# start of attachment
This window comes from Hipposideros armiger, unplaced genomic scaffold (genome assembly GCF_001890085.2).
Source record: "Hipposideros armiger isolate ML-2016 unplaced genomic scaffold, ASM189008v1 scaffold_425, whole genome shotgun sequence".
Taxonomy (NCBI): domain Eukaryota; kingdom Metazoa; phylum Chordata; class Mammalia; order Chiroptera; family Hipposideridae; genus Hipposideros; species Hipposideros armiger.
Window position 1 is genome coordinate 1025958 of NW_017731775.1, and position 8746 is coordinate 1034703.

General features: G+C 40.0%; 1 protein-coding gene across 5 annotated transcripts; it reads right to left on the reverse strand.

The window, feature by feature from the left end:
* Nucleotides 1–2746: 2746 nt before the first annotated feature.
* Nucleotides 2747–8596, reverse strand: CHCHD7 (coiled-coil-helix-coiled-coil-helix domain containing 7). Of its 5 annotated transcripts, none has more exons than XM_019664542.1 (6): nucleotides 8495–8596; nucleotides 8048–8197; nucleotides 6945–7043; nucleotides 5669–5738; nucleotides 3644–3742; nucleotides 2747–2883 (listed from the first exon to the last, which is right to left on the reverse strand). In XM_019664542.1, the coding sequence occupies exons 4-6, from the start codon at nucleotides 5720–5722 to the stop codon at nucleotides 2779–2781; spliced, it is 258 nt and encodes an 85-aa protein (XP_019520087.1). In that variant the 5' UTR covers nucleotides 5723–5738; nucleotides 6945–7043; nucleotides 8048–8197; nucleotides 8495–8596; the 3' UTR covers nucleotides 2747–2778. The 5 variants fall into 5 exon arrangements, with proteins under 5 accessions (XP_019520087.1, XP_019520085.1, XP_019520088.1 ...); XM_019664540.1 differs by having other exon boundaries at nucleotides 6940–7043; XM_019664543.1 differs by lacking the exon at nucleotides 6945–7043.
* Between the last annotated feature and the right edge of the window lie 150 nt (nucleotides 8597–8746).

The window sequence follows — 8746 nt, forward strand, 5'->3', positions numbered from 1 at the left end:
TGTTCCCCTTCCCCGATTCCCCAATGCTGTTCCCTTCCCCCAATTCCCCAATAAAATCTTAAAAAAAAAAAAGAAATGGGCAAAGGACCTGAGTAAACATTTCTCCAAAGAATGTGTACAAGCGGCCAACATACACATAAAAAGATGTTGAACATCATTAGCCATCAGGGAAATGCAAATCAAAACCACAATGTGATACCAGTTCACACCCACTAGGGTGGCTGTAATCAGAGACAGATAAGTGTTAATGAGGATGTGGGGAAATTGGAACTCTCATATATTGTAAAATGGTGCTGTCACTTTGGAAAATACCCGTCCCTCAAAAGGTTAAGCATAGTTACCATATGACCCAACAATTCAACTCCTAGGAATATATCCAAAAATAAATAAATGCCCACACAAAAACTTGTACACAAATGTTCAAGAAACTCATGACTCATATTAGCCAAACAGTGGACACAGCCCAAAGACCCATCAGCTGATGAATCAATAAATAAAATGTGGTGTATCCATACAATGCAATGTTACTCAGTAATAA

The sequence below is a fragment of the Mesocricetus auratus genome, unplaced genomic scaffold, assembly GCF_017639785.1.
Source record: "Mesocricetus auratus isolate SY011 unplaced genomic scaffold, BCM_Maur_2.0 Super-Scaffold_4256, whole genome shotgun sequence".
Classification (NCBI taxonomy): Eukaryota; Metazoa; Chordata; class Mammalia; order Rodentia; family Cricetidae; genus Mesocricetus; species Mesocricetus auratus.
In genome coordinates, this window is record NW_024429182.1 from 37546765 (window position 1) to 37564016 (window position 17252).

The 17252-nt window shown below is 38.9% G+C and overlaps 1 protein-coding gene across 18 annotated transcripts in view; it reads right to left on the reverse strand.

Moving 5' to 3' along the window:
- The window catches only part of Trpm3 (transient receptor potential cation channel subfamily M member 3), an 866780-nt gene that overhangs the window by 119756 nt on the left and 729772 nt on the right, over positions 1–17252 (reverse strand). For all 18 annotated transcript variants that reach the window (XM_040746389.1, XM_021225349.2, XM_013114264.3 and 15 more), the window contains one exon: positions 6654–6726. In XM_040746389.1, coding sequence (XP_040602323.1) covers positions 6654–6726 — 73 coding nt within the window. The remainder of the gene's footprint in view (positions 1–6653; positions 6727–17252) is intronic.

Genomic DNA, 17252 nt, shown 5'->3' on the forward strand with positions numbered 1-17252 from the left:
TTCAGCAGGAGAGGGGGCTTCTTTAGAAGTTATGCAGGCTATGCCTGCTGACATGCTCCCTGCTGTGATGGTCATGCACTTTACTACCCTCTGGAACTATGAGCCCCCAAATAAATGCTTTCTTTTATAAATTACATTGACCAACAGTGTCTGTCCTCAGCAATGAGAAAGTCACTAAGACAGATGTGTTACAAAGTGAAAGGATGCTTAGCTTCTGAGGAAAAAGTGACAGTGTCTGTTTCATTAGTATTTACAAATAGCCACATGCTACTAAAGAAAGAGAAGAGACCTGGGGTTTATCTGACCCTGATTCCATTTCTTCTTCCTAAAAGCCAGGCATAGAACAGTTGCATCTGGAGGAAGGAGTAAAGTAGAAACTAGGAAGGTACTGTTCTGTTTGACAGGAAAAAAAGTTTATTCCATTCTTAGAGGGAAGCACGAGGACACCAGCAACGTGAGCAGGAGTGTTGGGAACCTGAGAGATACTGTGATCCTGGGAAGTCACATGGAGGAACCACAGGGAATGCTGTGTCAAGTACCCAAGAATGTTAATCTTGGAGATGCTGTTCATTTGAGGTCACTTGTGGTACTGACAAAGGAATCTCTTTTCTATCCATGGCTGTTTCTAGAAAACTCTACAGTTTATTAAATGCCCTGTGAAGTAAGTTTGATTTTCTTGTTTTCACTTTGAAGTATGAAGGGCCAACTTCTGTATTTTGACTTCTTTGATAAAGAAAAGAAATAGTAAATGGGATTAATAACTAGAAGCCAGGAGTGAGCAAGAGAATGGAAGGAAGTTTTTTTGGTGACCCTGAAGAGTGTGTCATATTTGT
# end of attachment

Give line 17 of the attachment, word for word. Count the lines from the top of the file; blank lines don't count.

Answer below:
Moving 5' to 3' along the window: